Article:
Stop Paying for Things You Don't Need
- Friday, October 11, 2013
Fees (Late, Over Limit or Worse):
Not paying attention to your bills is a big mistake these days, when banks are doing all they can to boost their profits. Getting your credit card payment in late can mean a $39 whack on the wrist. Being sloppy with your bank account and bouncing a check can cost you $35 or more.
Get smart: Find your inner private detective. Go over every statement and question every entry. Don’t know what it is? Find out! Be bold!
If you’re charged a fee for something silly like allowing your balance to drop a few bucks below the agreed-upon minimum or sending your payment a day late, call customer service. Explain that this is so not like you, as evidenced by your clean record. Then ask them to waive the fee or reverse the charge if it has already been assessed to your account.
Have you looked at your home landline phone bill lately? I mean really carefully? You could be paying for features you don’t remember having and never use: call forwarding, call waiting, who knows what else. Those add-ons could be costing you $15 a month each, or more.
Get smart: Can’t find a recent bill? Pick up the phone and call customer service.
If you use your mobile phones more often than your home landline, consider canceling the bells and whistles to get your home service down to the bare minimum. Or give it up altogether if you have no compelling reason to keep it and your local 911 service has a cell phone registry.
Rental Car Insurance
Saying yes can add anywhere from $9 to $30 or more per day to the cost of the car. That’s a waste if you carry insurance on your cars at home, or if you pay with a credit card that offers rental car insurance as a perk.
Your existing auto policy may be all you need if it includes third-party liability, collision and comprehensive coverage for rentals (most do!).
Get smart: Before you even get to the car rental counter, call your insurance agent to make sure you’re covered. Check your credit card’s terms and conditions, too.
You got a great deal on that new computer, so why go broke loading it up with software? Before you spend a dime, take a look at all the freeware out there. You’ll find programs written by enthusiasts and distributed with no strings attached: games, graphics, office suites, fonts, every kind of desktop tool and gadget imaginable.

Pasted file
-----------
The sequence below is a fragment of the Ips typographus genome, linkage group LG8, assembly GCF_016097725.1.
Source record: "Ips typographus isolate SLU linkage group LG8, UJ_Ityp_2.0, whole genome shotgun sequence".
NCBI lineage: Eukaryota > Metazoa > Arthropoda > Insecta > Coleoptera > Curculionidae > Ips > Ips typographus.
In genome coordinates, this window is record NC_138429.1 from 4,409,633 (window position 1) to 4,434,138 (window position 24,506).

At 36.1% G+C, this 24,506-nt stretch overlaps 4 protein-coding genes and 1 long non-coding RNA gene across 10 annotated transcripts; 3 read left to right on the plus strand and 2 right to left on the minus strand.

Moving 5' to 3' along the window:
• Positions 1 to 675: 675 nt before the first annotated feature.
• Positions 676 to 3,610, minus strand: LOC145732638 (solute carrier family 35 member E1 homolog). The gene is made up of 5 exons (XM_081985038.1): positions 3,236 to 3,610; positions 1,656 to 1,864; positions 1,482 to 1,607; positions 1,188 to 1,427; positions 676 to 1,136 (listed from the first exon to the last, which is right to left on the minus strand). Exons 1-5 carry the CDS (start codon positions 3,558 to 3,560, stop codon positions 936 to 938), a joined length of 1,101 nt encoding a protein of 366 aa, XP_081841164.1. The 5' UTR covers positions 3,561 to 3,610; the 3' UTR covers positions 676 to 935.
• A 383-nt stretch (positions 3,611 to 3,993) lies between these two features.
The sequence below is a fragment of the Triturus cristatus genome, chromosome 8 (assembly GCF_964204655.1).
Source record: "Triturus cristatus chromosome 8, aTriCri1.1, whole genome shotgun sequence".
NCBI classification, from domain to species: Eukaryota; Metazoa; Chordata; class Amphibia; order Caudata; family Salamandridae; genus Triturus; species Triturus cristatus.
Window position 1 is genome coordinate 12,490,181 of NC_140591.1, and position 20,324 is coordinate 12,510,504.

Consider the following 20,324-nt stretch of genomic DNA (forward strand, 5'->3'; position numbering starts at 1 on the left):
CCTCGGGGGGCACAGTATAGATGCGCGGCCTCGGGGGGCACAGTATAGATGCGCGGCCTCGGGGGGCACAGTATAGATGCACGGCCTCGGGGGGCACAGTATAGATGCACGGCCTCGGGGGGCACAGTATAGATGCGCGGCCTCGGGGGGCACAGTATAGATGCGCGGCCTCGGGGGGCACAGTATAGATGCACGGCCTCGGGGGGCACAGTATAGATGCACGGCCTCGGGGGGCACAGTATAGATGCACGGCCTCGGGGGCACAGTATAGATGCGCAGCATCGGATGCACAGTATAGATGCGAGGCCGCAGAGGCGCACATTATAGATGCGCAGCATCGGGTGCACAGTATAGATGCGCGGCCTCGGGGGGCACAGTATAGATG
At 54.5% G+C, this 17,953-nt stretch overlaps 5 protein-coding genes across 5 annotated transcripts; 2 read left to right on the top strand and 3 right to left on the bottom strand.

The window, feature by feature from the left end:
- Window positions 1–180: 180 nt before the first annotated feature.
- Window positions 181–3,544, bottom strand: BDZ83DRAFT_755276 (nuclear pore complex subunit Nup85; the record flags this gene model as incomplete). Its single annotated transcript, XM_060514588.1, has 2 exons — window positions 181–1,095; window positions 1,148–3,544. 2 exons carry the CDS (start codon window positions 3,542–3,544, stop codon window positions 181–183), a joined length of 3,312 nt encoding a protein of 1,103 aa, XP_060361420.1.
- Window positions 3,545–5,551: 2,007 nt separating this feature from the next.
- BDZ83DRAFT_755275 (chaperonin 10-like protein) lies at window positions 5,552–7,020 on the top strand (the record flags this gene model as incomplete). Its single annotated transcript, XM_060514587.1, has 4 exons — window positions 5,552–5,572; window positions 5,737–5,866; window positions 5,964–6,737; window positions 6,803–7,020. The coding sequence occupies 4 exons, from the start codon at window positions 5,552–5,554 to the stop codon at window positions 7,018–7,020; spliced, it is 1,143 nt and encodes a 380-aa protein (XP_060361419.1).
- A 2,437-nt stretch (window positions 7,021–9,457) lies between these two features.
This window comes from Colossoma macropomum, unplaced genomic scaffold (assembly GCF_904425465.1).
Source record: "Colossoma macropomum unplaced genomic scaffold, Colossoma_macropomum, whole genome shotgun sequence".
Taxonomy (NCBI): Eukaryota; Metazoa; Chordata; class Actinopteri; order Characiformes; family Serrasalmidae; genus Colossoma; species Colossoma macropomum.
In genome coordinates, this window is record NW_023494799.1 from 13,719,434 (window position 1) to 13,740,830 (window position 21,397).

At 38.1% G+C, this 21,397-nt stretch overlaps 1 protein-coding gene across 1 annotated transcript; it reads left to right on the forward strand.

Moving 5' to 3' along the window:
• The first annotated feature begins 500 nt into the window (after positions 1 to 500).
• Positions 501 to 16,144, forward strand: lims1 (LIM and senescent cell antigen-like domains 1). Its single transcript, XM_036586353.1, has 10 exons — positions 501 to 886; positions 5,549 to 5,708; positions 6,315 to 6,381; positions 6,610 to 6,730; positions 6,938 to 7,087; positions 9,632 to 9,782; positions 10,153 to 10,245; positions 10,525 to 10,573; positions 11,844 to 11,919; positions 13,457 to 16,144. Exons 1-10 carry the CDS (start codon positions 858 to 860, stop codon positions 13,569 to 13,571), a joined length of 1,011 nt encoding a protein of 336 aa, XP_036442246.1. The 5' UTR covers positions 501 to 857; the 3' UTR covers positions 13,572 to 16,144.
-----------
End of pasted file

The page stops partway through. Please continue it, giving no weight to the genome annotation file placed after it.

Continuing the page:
Get smart: Check out FreewareHome.com, an index site that lists more than 5,500 programs that really are free. No request for money in the documentation, no nag screens asking for payment or donations, no time limits!
You’ve got to hand it to the bottled water industry. It has managed to convince otherwise rational people to pay around 800 times more to purchase water in a bottle rather than get it from the tap.
These days a 16-oz bottle of “spring” water goes for about a dollar, which works out to about $8 a gallon—twice the cost of milk, and roughly on par with soft drinks.
Home delivery water is less per gallon, but still around $40 a month, according to online averages. However, 16 8-oz glasses of tap water cost about a penny. Bottom line: You’ve heard it before, but now you have to do it. Lay off the bottled water!
Get Smart: The next time you feel thirsty, turn on the tap. Don’t like the taste of your tap water? Invest in a filter pitcher or install an inexpensive faucet filter. You’ll still come out ahead.
This article appeared originally in the Debt-Proof Living Newsletter in September 2013.
"Debt-Proof Living" was founded in 1992 by Mary Hunt. What began as a newsletter to encourage and empower people to break free from the bondage of consumer debt has grown into a huge community of ordinary people who have achieved remarkable success in their quest to effectively manage their money and stay out of debt. Today, "The Cheapskate Monthly" is read by close to 100,000 Cheapskates. Click here to subscribe.
Publication date: October 11, 2013
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